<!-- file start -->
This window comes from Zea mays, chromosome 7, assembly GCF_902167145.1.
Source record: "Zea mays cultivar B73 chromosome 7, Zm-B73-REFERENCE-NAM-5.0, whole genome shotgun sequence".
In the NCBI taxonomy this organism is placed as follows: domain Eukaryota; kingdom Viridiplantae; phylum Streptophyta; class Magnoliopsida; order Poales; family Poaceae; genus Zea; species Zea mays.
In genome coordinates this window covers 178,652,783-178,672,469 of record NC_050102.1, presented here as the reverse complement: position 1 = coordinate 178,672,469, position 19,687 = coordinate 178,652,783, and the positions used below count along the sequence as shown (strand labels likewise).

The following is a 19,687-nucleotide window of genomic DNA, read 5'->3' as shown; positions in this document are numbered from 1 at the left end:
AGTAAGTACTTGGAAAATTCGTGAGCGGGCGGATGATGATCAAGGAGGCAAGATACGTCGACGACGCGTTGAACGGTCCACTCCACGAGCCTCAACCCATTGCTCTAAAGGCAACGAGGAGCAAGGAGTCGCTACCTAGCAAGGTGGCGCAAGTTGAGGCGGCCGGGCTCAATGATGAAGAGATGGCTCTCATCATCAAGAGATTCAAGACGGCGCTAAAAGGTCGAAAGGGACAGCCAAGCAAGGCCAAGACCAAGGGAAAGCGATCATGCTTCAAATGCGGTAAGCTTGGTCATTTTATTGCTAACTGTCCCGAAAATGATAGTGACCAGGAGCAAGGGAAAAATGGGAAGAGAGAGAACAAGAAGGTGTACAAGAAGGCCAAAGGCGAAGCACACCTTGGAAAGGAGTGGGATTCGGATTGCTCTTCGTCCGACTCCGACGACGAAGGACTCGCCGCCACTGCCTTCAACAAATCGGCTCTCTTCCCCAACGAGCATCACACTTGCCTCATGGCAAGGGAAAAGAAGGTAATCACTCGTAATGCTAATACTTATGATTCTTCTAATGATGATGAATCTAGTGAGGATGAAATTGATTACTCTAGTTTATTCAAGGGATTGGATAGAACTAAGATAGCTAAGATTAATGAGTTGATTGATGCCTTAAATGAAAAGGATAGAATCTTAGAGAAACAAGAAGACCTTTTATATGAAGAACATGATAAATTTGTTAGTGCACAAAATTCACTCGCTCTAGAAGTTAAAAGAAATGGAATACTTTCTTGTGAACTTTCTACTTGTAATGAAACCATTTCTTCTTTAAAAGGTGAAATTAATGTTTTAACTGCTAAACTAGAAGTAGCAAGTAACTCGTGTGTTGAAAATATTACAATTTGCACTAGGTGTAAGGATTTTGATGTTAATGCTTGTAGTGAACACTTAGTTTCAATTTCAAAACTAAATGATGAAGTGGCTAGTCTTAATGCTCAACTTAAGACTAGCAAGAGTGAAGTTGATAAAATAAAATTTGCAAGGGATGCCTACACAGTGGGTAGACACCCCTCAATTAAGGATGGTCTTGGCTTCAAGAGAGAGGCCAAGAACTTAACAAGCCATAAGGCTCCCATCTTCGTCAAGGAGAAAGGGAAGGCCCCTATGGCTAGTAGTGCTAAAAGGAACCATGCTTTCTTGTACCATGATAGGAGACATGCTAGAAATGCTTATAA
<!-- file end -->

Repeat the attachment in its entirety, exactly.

This window comes from Zea mays, chromosome 7, assembly GCF_902167145.1.
Source record: "Zea mays cultivar B73 chromosome 7, Zm-B73-REFERENCE-NAM-5.0, whole genome shotgun sequence".
In the NCBI taxonomy this organism is placed as follows: domain Eukaryota; kingdom Viridiplantae; phylum Streptophyta; class Magnoliopsida; order Poales; family Poaceae; genus Zea; species Zea mays.
In genome coordinates this window covers 178,652,783-178,672,469 of record NC_050102.1, presented here as the reverse complement: position 1 = coordinate 178,672,469, position 19,687 = coordinate 178,652,783, and the positions used below count along the sequence as shown (strand labels likewise).

The following is a 19,687-nucleotide window of genomic DNA, read 5'->3' as shown; positions in this document are numbered from 1 at the left end:
AGTAAGTACTTGGAAAATTCGTGAGCGGGCGGATGATGATCAAGGAGGCAAGATACGTCGACGACGCGTTGAACGGTCCACTCCACGAGCCTCAACCCATTGCTCTAAAGGCAACGAGGAGCAAGGAGTCGCTACCTAGCAAGGTGGCGCAAGTTGAGGCGGCCGGGCTCAATGATGAAGAGATGGCTCTCATCATCAAGAGATTCAAGACGGCGCTAAAAGGTCGAAAGGGACAGCCAAGCAAGGCCAAGACCAAGGGAAAGCGATCATGCTTCAAATGCGGTAAGCTTGGTCATTTTATTGCTAACTGTCCCGAAAATGATAGTGACCAGGAGCAAGGGAAAAATGGGAAGAGAGAGAACAAGAAGGTGTACAAGAAGGCCAAAGGCGAAGCACACCTTGGAAAGGAGTGGGATTCGGATTGCTCTTCGTCCGACTCCGACGACGAAGGACTCGCCGCCACTGCCTTCAACAAATCGGCTCTCTTCCCCAACGAGCATCACACTTGCCTCATGGCAAGGGAAAAGAAGGTAATCACTCGTAATGCTAATACTTATGATTCTTCTAATGATGATGAATCTAGTGAGGATGAAATTGATTACTCTAGTTTATTCAAGGGATTGGATAGAACTAAGATAGCTAAGATTAATGAGTTGATTGATGCCTTAAATGAAAAGGATAGAATCTTAGAGAAACAAGAAGACCTTTTATATGAAGAACATGATAAATTTGTTAGTGCACAAAATTCACTCGCTCTAGAAGTTAAAAGAAATGGAATACTTTCTTGTGAACTTTCTACTTGTAATGAAACCATTTCTTCTTTAAAAGGTGAAATTAATGTTTTAACTGCTAAACTAGAAGTAGCAAGTAACTCGTGTGTTGAAAATATTACAATTTGCACTAGGTGTAAGGATTTTGATGTTAATGCTTGTAGTGAACACTTAGTTTCAATTTCAAAACTAAATGATGAAGTGGCTAGTCTTAATGCTCAACTTAAGACTAGCAAGAGTGAAGTTGATAAAATAAAATTTGCAAGGGATGCCTACACAGTGGGTAGACACCCCTCAATTAAGGATGGTCTTGGCTTCAAGAGAGAGGCCAAGAACTTAACAAGCCATAAGGCTCCCATCTTCGTCAAGGAGAAAGGGAAGGCCCCTATGGCTAGTAGTGCTAAAAGGAACCATGCTTTCTTGTACCATGATAGGAGACATGCTAGAAATGCTTATAA